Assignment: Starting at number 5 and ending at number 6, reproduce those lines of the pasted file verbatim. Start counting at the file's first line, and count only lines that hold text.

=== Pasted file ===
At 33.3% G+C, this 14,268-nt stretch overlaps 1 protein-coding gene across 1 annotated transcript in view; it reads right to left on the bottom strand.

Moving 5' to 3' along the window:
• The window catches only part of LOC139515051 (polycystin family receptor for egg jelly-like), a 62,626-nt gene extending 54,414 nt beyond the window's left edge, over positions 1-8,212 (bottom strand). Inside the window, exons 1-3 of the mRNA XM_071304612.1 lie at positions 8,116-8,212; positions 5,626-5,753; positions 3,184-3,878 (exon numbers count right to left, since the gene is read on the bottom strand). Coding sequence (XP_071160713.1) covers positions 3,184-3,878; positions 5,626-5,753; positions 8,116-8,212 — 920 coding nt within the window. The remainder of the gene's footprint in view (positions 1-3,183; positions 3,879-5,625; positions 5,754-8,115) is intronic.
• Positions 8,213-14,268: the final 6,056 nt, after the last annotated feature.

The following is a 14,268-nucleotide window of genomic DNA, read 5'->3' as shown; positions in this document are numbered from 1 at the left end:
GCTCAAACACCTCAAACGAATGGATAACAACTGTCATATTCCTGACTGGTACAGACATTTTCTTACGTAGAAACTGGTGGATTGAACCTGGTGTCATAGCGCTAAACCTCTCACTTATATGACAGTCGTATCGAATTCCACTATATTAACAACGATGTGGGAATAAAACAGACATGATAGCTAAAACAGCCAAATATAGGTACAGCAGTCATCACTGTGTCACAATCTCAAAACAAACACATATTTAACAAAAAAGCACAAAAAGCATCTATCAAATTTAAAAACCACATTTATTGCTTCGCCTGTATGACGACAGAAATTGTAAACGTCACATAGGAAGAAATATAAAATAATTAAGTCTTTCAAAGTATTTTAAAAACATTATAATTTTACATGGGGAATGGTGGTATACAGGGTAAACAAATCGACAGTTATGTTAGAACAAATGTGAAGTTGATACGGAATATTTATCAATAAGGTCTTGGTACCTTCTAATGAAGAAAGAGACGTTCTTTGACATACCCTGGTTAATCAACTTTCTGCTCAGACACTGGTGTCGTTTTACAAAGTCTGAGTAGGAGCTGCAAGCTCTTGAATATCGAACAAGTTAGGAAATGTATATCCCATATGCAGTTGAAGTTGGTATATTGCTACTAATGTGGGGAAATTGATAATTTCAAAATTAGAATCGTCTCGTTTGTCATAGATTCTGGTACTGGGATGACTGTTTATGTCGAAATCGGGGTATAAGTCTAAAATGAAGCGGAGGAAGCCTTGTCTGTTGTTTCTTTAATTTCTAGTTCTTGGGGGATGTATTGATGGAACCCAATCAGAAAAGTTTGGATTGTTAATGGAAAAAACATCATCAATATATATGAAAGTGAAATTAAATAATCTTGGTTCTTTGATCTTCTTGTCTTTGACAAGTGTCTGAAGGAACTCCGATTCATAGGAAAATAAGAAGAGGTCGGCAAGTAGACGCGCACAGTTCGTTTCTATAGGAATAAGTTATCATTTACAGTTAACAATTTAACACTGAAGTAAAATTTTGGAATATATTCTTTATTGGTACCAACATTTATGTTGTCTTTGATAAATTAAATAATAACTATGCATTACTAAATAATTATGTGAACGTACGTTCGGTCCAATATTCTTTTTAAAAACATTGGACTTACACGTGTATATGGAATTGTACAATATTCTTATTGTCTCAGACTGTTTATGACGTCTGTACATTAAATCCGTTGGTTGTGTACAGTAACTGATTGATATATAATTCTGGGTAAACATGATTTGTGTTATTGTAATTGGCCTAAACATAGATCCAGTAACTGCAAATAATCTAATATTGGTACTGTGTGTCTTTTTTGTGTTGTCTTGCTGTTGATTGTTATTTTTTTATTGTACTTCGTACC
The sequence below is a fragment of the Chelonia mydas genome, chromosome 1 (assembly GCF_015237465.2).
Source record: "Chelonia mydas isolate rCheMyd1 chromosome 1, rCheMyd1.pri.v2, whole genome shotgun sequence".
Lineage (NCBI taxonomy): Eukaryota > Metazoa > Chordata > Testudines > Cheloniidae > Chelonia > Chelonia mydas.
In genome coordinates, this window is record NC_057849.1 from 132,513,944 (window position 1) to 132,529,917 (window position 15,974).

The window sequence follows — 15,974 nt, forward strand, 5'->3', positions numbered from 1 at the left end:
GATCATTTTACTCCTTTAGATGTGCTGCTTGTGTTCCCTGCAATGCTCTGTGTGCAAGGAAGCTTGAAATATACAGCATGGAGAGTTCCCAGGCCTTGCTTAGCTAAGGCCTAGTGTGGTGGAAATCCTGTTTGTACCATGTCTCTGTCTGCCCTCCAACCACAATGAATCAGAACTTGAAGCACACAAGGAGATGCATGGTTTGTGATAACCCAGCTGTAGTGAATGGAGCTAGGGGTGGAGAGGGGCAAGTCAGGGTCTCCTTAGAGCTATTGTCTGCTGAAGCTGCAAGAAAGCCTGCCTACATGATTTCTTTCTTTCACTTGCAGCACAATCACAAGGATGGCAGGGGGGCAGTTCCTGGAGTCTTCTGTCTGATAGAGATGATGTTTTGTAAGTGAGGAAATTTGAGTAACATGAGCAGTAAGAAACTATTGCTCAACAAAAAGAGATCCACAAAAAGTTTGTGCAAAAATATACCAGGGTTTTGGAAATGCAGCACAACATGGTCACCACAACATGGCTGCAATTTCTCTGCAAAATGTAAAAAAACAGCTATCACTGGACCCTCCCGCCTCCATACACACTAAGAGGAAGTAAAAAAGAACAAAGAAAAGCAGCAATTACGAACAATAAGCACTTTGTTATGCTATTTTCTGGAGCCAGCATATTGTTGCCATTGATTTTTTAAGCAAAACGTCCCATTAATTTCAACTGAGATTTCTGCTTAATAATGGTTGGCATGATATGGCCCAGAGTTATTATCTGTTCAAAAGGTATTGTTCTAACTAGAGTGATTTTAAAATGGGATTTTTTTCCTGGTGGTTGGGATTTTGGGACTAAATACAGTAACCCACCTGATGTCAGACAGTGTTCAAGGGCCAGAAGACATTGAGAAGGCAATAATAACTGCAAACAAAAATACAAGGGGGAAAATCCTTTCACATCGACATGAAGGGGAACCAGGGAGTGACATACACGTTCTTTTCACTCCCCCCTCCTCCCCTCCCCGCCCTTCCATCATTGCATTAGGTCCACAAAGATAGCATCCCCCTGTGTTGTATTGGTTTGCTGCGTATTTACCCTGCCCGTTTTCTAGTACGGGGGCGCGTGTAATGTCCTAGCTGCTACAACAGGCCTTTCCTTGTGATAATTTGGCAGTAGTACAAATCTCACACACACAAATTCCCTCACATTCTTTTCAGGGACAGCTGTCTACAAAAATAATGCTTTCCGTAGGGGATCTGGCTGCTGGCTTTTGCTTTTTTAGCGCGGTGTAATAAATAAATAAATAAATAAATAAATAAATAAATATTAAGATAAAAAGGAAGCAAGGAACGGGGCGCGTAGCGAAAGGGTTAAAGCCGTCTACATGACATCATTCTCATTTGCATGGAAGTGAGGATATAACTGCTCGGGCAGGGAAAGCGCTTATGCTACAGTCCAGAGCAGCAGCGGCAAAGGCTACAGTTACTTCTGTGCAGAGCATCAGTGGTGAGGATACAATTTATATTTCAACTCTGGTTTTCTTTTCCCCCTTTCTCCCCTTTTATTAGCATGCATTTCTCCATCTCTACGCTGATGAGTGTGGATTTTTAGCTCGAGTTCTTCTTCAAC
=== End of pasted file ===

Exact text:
The following is a 14,268-nucleotide window of genomic DNA, read 5'->3' as shown; positions in this document are numbered from 1 at the left end:
GCTCAAACACCTCAAACGAATGGATAACAACTGTCATATTCCTGACTGGTACAGACATTTTCTTACGTAGAAACTGGTGGATTGAACCTGGTGTCATAGCGCTAAACCTCTCACTTATATGACAGTCGTATCGAATTCCACTATATTAACAACGATGTGGGAATAAAACAGACATGATAGCTAAAACAGCCAAATATAGGTACAGCAGTCATCACTGTGTCACAATCTCAAAACAAACACATATTTAACAAAAAAGCACAAAAAGCATCTATCAAATTTAAAAACCACATTTATTGCTTCGCCTGTATGACGACAGAAATTGTAAACGTCACATAGGAAGAAATATAAAATAATTAAGTCTTTCAAAGTATTTTAAAAACATTATAATTTTACATGGGGAATGGTGGTATACAGGGTAAACAAATCGACAGTTATGTTAGAACAAATGTGAAGTTGATACGGAATATTTATCAATAAGGTCTTGGTACCTTCTAATGAAGAAAGAGACGTTCTTTGACATACCCTGGTTAATCAACTTTCTGCTCAGACACTGGTGTCGTTTTACAAAGTCTGAGTAGGAGCTGCAAGCTCTTGAATATCGAACAAGTTAGGAAATGTATATCCCATATGCAGTTGAAGTTGGTATATTGCTACTAATGTGGGGAAATTGATAATTTCAAAATTAGAATCGTCTCGTTTGTCATAGATTCTGGTACTGGGATGACTGTTTATGTCGAAATCGGGGTATAAGTCTAAAATGAAGCGGAGGAAGCCTTGTCTGTTGTTTCTTTAATTTCTAGTTCTTGGGGGATGTATTGATGGAACCCAATCAGAAAAGTTTGGATTGTTAATGGAAAAAACATCATCAATATATATGAAAGTGAAATTAAATAATCTTGGTTCTTTGATCTTCTTGTCTTTGACAAGTGTCTGAAGGAACTCCGATTCATAGGAAAATAAGAAGAGGTCGGCAAGTAGACGCGCACAGTTCGTTTCTATAGGAATAAGTTATCATTTACAGTTAACAATTTAACACTGAAGTAAAATTTTGGAATATATTCTTTATTGGTACCAACATTTATGTTGTCTTTGATAAATTAAATAATAACTATGCATTACTAAATAATTATGTGAACGTACGTTCGGTCCAATATTCTTTTTAAAAACATTGGACTTACACGTGTATATGGAATTGTACAATATTCTTATTGTCTCAGACTGTTTATGACGTCTGTACATTAAATCCGTTGGTTGTGTACAGTAACTGATTGATATATAATTCTGGGTAAACATGATTTGTGTTATTGTAATTGGCCTAAACATAGATCCAGTAACTGCAAATAATCTAATATTGGTACTGTGTGTCTTTTTTGTGTTGTCTTGCTGTTGATTGTTATTTTTTTATTGTACTTCGTACC